Destroying a hotel room is, like, so rock 'n' roll, but what about questionably redecorating (and possibly setting a small fire to) a $27,000 per month West Village rental? That's the kind of history that comes with this NYC townhouse, currently listed for sale at $11.25 million — after a $100,000 makeover the owner deemed necessary once infamous grunge band frontwoman Courtney Love moved out in 2011.
Donna Lyon, the owner of 250 West 10th Street, has previously listed the townhouse several times in the last six years without finding a buyer, but recently gave the property "a super-stylish makeover more akin to its pre-Love look, which he been done by previous owner and architect/designer Steven Gambrel," according to 6sqft, who first reported the listing.
The brick townhouse was built in 1826 and was previously subdivided as a single-room occupancy boarding house. In 2005, Gambrel purchased the building for $2.6 million and converted it back into a single-family residence with designer decor and features to the hilt. Gambrel sold the building to Lyon's company, Astor Street Partners, for $7,640,000 in 2010. Courtney Love moved in shortly afterwards (and her dramatic battle with Lyon was chronicled in detail by the New York Post's Page Six.)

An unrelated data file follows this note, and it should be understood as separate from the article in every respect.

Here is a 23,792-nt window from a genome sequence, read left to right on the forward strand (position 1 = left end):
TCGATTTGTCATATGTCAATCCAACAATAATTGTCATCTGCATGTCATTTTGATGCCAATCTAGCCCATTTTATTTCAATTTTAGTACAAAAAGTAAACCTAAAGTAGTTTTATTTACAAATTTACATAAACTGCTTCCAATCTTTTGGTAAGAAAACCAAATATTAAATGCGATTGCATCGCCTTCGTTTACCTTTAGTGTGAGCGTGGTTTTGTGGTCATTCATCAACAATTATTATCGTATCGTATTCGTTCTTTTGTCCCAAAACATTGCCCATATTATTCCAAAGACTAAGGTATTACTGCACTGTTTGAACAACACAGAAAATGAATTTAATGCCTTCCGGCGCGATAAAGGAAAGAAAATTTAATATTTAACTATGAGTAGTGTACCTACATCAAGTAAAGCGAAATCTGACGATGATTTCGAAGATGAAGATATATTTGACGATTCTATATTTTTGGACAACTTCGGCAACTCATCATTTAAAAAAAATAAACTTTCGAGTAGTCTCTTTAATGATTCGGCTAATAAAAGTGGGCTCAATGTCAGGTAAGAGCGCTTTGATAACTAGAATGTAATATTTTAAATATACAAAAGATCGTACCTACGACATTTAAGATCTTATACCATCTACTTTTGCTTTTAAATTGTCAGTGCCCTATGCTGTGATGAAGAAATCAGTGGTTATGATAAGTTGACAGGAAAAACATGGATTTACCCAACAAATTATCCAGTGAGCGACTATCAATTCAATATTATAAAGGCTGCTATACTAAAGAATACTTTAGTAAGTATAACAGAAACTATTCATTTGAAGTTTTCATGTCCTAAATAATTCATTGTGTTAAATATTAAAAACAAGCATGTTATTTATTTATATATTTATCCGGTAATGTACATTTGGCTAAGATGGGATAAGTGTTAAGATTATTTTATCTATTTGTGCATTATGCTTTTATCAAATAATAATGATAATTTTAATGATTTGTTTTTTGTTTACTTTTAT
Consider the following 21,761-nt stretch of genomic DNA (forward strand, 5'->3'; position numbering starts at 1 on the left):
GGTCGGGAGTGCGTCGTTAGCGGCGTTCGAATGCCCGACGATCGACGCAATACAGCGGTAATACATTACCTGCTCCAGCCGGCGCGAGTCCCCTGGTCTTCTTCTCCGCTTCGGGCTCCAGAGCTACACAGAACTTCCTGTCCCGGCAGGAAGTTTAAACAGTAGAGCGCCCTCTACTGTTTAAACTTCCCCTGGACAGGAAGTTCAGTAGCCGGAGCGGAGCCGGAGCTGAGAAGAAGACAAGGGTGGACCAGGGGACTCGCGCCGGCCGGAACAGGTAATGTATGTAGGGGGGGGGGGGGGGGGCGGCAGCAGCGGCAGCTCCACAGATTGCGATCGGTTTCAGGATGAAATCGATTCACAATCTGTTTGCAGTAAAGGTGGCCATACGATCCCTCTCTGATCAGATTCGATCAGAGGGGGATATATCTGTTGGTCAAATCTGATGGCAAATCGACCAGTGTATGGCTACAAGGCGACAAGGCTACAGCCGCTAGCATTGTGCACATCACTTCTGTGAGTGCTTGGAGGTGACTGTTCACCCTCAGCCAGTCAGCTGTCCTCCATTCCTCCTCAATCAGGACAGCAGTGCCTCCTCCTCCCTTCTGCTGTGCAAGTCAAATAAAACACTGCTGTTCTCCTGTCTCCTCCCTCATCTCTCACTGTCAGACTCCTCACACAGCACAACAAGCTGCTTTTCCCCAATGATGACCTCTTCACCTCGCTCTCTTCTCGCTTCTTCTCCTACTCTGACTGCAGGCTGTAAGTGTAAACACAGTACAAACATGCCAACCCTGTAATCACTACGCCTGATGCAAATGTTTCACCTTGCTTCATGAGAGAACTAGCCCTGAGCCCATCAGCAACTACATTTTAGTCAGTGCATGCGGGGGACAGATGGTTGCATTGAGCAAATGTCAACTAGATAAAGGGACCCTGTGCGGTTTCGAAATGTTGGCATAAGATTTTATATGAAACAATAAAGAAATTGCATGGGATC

Now fully restored to its former grandeur, as can be seen in glorious detail in the listing photos by Douglas Elliman, the West Village townhouse features exposed and lacquered brick walls, six original marble fireplaces (including a wood-burning one in the master bathroom), loads of natural light, cozy yet regal spaces for gathering in the garden-level kitchen nook and chef's eat-in dining spaces — including a newly renovated outdoor patio inspired by a French bistro. (There's also a divine wood-paneled walk-in closet featuring an original 19th century window and full dressing area the size of most Manhattanites own apartments.)
Moral of the story? Don't redecorate a furnished apartment, especially one that the landlord's lawyers might claim "is tantamount to destroying a work of art." Luckily for the future buyers of this property, the restoration seems like it might be even better than the original — or at least more current in its finishes.